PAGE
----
A letter from my grandfather. The thin sheets have survived six moves in eight years. When I lived in Southeast Asia, he sent them to me, along with a recipe for homemade bread.
I remember squinting at his scratchy cursive. It took a long time to understand.
I served Grandpa’s bread on a floor mat, to some neighbors who had come over to celebrate Thanksgiving with me, that first year overseas. The smell transported me from that island in Asia to a hilltop in Maine. For years as I was growing up, on visits to Grandpa’s, the sweet, warm aroma of bread had greeted my family before he did.
We would stretch our legs after the two-hour drive up north, then enter through the side door of his farmhouse. Grandpa didn’t always hear us coming in– especially later in his life– but the smell said we were welcome, he had prepared something. We were loved.
Last week, the teenagers from the Young Leaders’ program didn’t hear me come in. They were occupied taping photos of the pilot onto black and white balloons, preparing dozens of tiny candles for a vigil, and wrapping words around their grief until it spun into poetry. They did not know his name while he was alive.
But the shocking news of his death had made him an international headline, and even after media moved on, it made them feel like they lost a brother. So they searched for ways to express their loss, their loyalty, and their love.
Just days afterward, we heard of 21 more killed. Words seem cracked and dry.
I don’t know where things will go. In the next five months, over half of my coworkers will move. I will begin directing the Young Leaders program in the spring, right when fresh faces are arriving. The steady rhythm I just learned will give way to a different song. New colleagues will join at the community center.
The relative stability of our region in the days ahead…the relational dynamics in our shifting team… the reality of how much (or little) Arabic I understand will understand in a given conversation…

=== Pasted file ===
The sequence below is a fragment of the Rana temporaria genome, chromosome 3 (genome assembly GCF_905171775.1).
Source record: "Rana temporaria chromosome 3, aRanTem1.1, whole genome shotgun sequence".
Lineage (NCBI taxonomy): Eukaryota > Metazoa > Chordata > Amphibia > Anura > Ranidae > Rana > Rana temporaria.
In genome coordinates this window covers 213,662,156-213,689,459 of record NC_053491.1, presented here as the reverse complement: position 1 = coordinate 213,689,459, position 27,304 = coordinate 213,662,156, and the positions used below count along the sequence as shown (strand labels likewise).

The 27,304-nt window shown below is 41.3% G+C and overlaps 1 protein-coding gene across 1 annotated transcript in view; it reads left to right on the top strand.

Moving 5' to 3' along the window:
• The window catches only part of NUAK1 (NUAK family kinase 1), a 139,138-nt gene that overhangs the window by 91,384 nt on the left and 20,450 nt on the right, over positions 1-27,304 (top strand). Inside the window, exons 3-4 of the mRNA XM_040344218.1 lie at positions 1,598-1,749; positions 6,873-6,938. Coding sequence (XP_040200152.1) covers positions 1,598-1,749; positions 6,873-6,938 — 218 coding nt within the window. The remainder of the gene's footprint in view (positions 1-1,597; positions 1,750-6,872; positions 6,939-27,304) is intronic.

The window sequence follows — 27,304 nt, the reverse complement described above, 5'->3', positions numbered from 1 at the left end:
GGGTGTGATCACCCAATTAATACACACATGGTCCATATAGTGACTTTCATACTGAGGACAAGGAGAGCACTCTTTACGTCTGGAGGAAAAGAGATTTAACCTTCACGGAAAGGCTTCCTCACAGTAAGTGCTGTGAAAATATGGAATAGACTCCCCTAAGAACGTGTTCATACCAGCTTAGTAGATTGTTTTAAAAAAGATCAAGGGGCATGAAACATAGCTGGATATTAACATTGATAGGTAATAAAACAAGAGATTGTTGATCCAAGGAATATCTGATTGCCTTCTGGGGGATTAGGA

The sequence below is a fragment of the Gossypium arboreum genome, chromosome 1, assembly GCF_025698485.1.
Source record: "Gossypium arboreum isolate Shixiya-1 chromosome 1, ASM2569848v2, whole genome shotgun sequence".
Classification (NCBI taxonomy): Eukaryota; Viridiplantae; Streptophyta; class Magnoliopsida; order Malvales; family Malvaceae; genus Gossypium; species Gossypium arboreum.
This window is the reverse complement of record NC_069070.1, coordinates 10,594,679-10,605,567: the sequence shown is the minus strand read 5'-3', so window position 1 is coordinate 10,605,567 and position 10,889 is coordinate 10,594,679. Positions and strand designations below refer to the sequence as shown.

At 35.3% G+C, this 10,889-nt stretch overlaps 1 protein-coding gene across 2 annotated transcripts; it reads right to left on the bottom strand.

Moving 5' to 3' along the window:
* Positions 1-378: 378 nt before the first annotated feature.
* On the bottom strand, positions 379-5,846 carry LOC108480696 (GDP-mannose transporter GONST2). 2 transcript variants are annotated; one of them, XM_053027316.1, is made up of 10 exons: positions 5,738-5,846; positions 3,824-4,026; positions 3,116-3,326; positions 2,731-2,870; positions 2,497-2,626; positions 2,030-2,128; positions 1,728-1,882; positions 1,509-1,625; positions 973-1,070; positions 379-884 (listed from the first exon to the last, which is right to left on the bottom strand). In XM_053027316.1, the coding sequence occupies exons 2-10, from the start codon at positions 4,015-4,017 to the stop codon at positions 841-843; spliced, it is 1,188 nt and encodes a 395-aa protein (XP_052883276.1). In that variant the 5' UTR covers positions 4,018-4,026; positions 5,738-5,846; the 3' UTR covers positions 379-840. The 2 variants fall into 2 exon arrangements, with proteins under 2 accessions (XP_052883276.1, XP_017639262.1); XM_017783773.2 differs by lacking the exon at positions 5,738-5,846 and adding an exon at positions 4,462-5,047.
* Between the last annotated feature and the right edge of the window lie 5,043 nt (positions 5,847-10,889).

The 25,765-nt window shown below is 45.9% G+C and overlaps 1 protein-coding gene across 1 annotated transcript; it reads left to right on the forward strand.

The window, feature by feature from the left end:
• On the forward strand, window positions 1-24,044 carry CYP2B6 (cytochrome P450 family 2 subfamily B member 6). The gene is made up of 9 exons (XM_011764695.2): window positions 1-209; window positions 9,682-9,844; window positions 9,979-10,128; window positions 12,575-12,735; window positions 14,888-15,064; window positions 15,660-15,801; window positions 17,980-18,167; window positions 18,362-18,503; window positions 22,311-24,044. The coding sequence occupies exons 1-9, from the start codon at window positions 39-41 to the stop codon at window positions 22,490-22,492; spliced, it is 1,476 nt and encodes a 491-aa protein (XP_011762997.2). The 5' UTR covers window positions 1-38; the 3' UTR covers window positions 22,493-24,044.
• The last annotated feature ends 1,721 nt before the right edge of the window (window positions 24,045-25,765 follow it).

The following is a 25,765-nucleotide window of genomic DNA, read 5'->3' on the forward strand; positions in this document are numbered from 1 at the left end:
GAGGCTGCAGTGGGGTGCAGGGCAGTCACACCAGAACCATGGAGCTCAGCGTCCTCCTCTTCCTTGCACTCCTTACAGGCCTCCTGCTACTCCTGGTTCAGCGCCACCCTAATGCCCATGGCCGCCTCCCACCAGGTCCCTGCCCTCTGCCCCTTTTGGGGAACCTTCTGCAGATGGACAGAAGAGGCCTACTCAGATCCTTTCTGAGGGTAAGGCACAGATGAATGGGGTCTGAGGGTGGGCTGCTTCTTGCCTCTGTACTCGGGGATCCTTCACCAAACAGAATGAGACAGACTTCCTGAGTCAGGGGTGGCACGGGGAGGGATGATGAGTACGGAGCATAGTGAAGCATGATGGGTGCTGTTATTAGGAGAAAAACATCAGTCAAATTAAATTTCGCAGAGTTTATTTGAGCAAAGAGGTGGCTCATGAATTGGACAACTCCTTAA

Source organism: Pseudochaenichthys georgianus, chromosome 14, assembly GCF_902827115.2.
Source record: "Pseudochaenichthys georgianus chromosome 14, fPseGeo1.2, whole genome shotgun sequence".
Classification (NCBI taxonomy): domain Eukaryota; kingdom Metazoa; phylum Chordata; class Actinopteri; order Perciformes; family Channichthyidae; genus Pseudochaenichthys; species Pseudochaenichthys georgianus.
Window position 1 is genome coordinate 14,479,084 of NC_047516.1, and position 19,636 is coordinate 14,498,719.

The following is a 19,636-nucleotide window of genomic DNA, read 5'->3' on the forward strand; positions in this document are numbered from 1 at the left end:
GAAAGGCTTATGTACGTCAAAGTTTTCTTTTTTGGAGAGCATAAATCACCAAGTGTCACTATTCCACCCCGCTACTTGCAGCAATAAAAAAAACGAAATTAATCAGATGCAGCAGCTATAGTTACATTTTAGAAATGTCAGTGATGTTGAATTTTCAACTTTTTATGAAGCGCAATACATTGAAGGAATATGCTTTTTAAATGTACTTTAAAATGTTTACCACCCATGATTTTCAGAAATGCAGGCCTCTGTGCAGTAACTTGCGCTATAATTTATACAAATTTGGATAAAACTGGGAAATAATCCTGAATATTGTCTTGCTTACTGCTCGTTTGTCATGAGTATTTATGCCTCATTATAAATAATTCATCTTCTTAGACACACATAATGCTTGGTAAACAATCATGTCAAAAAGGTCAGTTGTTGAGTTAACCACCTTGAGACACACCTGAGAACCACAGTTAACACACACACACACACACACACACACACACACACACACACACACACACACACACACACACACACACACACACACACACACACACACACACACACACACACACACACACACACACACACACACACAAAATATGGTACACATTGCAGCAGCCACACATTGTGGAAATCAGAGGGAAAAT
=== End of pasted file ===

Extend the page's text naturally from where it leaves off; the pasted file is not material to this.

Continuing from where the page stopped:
All of these are unknown. And all of these will change.
Recently someone suggested picturing faithfulness as a kind of water. For someone who enjoys metaphors, strange as they may sound, I didn’t get this at first. But then, I pictured:
A barren rock face. There’s a small pool of liquid in the middle, but no sign of beauty, none of strength. Below the surface, unseen, water seeps deeply into the ground. There it meets just the right combination of empty spaces, pressure, and intense heat. Sometimes at predictable intervals, other times unexpectedly, the water bursts forward. A geyser.
It’s not a bubbly, flowing stream, how I used to see faithfulness. It is mostly quiet and hidden from sight, under an unyielding surface. It is fiery. The pressure and empty space work together for something positive. At just the right moment, grace and power erupt.
And the transformation from hard ground to geyser only takes place along the earth’s faults. In broken places.
My understanding has often proven too limited to trust, my attempts to predict the future usually result in frustration… But if I still my soul I hear this reminder: I’ve made a way for you here. I’ve prepared something– just wait.
I love you.
The letter closed with the verses that, in his words, “had that meant so much to your grandmother and I.”
My grandpa passed away two years ago, but over the past two days I have heard his voice in my memory, just like I heard it when I first read that letter. He is reciting these words: Trust in the Lord with all thine heart; and lean not unto thine own understanding. In all thy ways acknowledge Him, and He shall direct thy paths. (Proverbs 3:5-6)